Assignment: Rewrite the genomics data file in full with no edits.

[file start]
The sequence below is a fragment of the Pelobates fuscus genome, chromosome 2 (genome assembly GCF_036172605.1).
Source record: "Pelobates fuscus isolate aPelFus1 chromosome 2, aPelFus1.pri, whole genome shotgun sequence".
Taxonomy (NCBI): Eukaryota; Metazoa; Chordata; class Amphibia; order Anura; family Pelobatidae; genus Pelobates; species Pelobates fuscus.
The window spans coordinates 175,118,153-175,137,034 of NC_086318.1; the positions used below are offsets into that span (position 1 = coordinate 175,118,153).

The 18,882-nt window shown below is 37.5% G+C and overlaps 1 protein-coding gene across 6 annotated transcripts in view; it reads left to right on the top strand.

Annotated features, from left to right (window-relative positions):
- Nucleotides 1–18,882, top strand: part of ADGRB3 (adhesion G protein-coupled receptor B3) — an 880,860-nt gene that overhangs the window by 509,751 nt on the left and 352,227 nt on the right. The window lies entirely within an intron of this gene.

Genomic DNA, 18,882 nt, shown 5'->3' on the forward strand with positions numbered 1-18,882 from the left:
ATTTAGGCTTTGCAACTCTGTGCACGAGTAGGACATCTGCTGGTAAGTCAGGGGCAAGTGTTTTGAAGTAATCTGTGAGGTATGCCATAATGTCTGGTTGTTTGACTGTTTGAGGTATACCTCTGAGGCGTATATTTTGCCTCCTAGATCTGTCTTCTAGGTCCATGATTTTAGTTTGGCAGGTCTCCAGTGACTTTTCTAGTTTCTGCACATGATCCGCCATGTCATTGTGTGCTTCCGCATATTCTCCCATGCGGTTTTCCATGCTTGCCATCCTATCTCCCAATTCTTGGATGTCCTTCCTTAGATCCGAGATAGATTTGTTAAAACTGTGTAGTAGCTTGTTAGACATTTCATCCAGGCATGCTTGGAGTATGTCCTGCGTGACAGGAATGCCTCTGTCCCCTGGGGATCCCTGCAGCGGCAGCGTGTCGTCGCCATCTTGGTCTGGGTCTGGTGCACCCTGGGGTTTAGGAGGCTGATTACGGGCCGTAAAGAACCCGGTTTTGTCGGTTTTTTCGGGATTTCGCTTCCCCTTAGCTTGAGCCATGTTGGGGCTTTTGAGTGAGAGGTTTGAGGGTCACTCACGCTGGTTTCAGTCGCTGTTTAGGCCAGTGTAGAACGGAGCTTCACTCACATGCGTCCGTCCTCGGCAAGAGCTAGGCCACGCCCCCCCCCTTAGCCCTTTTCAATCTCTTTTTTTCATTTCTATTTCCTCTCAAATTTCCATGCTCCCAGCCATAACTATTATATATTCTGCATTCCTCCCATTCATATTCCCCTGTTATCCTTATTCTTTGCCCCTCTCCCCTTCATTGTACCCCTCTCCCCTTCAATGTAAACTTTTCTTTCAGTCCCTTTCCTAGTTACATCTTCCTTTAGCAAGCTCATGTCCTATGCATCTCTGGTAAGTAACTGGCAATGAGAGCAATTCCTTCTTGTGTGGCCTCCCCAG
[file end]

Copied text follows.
The sequence below is a fragment of the Pelobates fuscus genome, chromosome 2 (genome assembly GCF_036172605.1).
Source record: "Pelobates fuscus isolate aPelFus1 chromosome 2, aPelFus1.pri, whole genome shotgun sequence".
Taxonomy (NCBI): Eukaryota; Metazoa; Chordata; class Amphibia; order Anura; family Pelobatidae; genus Pelobates; species Pelobates fuscus.
The window spans coordinates 175,118,153-175,137,034 of NC_086318.1; the positions used below are offsets into that span (position 1 = coordinate 175,118,153).

The 18,882-nt window shown below is 37.5% G+C and overlaps 1 protein-coding gene across 6 annotated transcripts in view; it reads left to right on the top strand.

Annotated features, from left to right (window-relative positions):
- Nucleotides 1–18,882, top strand: part of ADGRB3 (adhesion G protein-coupled receptor B3) — an 880,860-nt gene that overhangs the window by 509,751 nt on the left and 352,227 nt on the right. The window lies entirely within an intron of this gene.

Genomic DNA, 18,882 nt, shown 5'->3' on the forward strand with positions numbered 1-18,882 from the left:
ATTTAGGCTTTGCAACTCTGTGCACGAGTAGGACATCTGCTGGTAAGTCAGGGGCAAGTGTTTTGAAGTAATCTGTGAGGTATGCCATAATGTCTGGTTGTTTGACTGTTTGAGGTATACCTCTGAGGCGTATATTTTGCCTCCTAGATCTGTCTTCTAGGTCCATGATTTTAGTTTGGCAGGTCTCCAGTGACTTTTCTAGTTTCTGCACATGATCCGCCATGTCATTGTGTGCTTCCGCATATTCTCCCATGCGGTTTTCCATGCTTGCCATCCTATCTCCCAATTCTTGGATGTCCTTCCTTAGATCCGAGATAGATTTGTTAAAACTGTGTAGTAGCTTGTTAGACATTTCATCCAGGCATGCTTGGAGTATGTCCTGCGTGACAGGAATGCCTCTGTCCCCTGGGGATCCCTGCAGCGGCAGCGTGTCGTCGCCATCTTGGTCTGGGTCTGGTGCACCCTGGGGTTTAGGAGGCTGATTACGGGCCGTAAAGAACCCGGTTTTGTCGGTTTTTTCGGGATTTCGCTTCCCCTTAGCTTGAGCCATGTTGGGGCTTTTGAGTGAGAGGTTTGAGGGTCACTCACGCTGGTTTCAGTCGCTGTTTAGGCCAGTGTAGAACGGAGCTTCACTCACATGCGTCCGTCCTCGGCAAGAGCTAGGCCACGCCCCCCCCCTTAGCCCTTTTCAATCTCTTTTTTTCATTTCTATTTCCTCTCAAATTTCCATGCTCCCAGCCATAACTATTATATATTCTGCATTCCTCCCATTCATATTCCCCTGTTATCCTTATTCTTTGCCCCTCTCCCCTTCATTGTACCCCTCTCCCCTTCAATGTAAACTTTTCTTTCAGTCCCTTTCCTAGTTACATCTTCCTTTAGCAAGCTCATGTCCTATGCATCTCTGGTAAGTAACTGGCAATGAGAGCAATTCCTTCTTGTGTGGCCTCCCCAG